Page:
Hotel on the Corner of Bitter and Sweet takes place in Seattle, Washington, the city where Henry lives his entire life. Whether we're spending quality time with Henry as an old man in 1986 or visiting his childhood during World War II, it's clear as Henry walks from one block to the next that Seattle is a vibrant city:
The entire city came alive in the morning. Men in fish-stained T-shirts hauled crates of rock cod, and buckets of geoduck clams, half buried in ice. Henry walked by, listening to the men back at each other in Chinese dialect even he didn't understand.
He continued west on Jackson street, past a flower cart and a fortune-teller selling lucky lottery numbers, instead of going east in the direction of the Chinese school, which was only three blocks from the second-floor apartment he shared with his parents. (3.9-10)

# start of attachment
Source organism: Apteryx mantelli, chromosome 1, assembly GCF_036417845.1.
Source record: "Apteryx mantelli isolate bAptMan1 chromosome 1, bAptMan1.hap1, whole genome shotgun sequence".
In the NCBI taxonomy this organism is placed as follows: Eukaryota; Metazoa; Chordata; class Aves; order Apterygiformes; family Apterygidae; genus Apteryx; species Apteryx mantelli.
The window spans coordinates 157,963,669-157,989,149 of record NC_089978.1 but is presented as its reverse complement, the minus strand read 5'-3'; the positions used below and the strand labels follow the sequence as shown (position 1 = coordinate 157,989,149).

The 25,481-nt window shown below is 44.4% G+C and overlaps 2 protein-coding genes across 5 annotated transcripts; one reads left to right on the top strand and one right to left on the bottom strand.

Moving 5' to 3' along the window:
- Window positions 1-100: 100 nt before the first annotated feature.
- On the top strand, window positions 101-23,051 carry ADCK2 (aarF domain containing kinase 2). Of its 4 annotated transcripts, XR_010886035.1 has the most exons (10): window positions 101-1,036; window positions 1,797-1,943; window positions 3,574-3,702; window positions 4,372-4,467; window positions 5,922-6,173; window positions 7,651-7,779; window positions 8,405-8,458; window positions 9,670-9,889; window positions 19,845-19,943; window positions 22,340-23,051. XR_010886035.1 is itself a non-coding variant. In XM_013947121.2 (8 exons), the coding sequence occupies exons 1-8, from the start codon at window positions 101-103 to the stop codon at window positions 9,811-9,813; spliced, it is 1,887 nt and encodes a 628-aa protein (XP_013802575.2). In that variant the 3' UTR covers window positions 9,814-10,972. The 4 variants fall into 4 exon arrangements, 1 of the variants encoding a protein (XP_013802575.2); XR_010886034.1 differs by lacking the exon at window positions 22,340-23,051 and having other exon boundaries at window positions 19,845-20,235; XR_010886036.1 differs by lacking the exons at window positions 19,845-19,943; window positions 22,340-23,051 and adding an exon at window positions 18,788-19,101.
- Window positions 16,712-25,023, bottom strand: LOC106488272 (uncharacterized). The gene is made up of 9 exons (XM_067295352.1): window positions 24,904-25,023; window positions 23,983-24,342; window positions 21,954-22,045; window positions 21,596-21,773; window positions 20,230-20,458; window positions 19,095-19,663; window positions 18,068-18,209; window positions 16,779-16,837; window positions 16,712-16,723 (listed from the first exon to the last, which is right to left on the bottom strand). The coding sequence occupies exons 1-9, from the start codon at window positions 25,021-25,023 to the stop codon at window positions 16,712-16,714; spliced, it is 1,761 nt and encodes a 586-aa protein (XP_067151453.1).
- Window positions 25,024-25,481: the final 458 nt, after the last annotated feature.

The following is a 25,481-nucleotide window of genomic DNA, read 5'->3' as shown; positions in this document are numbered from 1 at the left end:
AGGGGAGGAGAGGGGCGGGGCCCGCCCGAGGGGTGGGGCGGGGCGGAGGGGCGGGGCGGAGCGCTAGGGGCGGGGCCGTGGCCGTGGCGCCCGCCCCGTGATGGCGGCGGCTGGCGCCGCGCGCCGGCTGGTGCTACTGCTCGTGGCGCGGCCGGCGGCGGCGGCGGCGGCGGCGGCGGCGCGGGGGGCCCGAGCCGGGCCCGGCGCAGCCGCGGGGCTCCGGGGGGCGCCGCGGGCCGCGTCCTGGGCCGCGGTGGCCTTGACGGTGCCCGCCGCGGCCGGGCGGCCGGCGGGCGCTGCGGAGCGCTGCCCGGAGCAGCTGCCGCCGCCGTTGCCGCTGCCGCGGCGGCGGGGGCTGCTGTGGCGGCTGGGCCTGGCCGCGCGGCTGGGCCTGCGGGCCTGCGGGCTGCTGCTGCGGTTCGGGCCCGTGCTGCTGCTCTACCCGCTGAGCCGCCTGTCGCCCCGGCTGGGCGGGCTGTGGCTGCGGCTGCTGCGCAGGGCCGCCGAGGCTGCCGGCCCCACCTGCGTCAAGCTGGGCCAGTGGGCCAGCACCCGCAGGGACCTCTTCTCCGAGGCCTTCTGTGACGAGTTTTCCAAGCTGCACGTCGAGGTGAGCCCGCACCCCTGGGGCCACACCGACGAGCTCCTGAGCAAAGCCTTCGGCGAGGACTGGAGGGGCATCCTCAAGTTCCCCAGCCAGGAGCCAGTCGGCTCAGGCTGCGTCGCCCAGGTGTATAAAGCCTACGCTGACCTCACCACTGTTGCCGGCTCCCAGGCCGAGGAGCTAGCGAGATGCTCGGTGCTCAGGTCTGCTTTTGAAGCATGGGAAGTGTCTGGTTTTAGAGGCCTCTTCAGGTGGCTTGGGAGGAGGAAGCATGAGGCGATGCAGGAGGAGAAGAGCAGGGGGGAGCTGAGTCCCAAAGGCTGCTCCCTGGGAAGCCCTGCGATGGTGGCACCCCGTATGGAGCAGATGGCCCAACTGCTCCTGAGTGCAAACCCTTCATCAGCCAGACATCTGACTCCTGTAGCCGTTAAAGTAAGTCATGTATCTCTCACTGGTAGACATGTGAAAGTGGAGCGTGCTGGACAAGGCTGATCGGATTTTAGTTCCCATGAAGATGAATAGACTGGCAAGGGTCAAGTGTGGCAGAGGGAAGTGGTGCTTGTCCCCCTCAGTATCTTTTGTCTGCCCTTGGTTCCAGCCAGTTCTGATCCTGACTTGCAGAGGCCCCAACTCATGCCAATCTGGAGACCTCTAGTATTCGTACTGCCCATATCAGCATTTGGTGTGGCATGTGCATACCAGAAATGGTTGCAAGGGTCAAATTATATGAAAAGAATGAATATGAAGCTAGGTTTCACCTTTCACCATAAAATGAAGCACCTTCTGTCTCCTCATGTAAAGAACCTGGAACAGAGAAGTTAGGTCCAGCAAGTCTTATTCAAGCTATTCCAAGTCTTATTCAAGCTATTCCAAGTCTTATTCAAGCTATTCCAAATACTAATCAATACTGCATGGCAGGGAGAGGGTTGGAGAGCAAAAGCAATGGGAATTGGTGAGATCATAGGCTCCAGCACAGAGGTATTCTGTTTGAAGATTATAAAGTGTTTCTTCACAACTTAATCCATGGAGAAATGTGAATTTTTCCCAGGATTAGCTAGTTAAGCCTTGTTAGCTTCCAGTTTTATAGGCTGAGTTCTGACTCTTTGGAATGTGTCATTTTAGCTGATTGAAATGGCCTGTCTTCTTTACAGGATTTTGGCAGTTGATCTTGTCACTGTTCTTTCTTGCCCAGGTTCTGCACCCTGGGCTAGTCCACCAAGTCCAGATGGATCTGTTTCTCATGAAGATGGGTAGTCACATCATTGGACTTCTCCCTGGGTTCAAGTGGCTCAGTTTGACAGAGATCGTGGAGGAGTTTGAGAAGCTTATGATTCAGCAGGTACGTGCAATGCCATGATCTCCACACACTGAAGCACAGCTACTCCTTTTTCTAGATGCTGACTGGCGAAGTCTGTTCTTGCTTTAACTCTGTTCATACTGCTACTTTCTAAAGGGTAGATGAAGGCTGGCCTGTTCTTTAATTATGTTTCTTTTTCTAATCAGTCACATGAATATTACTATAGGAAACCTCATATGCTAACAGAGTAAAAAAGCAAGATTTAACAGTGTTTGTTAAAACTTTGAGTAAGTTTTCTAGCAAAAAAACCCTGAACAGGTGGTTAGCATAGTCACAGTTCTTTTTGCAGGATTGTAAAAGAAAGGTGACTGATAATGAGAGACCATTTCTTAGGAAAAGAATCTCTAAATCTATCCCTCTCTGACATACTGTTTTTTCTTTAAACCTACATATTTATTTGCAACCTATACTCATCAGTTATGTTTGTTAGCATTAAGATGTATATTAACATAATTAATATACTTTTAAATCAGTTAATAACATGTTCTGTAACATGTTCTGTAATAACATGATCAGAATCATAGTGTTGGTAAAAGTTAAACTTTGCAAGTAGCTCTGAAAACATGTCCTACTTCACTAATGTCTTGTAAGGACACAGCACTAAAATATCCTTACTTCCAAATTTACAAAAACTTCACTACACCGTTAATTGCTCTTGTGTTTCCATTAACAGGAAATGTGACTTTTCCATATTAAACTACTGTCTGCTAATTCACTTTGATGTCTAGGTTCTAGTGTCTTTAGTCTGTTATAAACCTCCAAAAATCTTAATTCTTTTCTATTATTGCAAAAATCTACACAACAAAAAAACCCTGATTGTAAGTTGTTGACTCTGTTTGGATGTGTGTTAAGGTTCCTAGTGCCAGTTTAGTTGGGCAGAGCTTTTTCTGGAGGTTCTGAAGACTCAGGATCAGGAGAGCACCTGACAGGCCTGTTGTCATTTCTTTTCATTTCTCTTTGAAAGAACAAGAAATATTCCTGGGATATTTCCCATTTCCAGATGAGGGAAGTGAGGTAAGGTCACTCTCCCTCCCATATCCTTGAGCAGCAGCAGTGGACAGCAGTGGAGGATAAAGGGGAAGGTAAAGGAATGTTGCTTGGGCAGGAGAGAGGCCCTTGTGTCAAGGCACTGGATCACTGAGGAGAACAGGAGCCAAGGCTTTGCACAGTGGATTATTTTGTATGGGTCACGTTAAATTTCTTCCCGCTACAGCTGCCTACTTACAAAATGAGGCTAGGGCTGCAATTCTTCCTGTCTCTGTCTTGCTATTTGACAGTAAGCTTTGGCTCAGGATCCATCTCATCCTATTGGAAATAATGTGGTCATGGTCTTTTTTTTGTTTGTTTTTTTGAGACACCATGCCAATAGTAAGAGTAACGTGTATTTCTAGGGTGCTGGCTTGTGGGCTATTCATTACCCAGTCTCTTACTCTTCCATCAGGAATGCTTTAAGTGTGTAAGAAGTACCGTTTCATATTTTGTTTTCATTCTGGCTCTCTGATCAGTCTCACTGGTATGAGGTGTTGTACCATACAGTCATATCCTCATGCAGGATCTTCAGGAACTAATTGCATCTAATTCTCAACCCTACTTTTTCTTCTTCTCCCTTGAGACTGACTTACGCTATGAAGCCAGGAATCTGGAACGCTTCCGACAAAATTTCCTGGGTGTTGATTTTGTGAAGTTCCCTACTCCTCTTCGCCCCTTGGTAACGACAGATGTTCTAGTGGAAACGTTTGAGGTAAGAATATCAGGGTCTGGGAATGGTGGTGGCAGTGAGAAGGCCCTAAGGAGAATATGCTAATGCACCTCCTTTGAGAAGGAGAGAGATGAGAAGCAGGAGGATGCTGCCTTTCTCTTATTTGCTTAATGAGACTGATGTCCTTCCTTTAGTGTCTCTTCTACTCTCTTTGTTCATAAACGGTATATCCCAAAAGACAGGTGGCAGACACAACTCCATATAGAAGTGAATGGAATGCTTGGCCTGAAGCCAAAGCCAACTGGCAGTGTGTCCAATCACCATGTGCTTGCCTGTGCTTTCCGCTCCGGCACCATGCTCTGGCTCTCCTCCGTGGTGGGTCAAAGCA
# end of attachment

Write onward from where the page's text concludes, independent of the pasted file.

Seattle may be booming no matter what year we're in, but it still falls under the same fearful paranoia as the rest of the country after the attack on Pearl Harbor. Things might be great during the 80s, but during the war, Henry watches on in horror as the government places restrictions on Japanese American citizens and enforces curfews. Eventually, the streets of Nihonmachi are empty as all Japanese American citizens are sent to internment camps. Just like that, the city Henry loves so dearly loses some of its charm and richness. That Henry continues to call it home, is further evidence of his fierce loyalty, a trait we explore in detail on his page in the "Characters" section.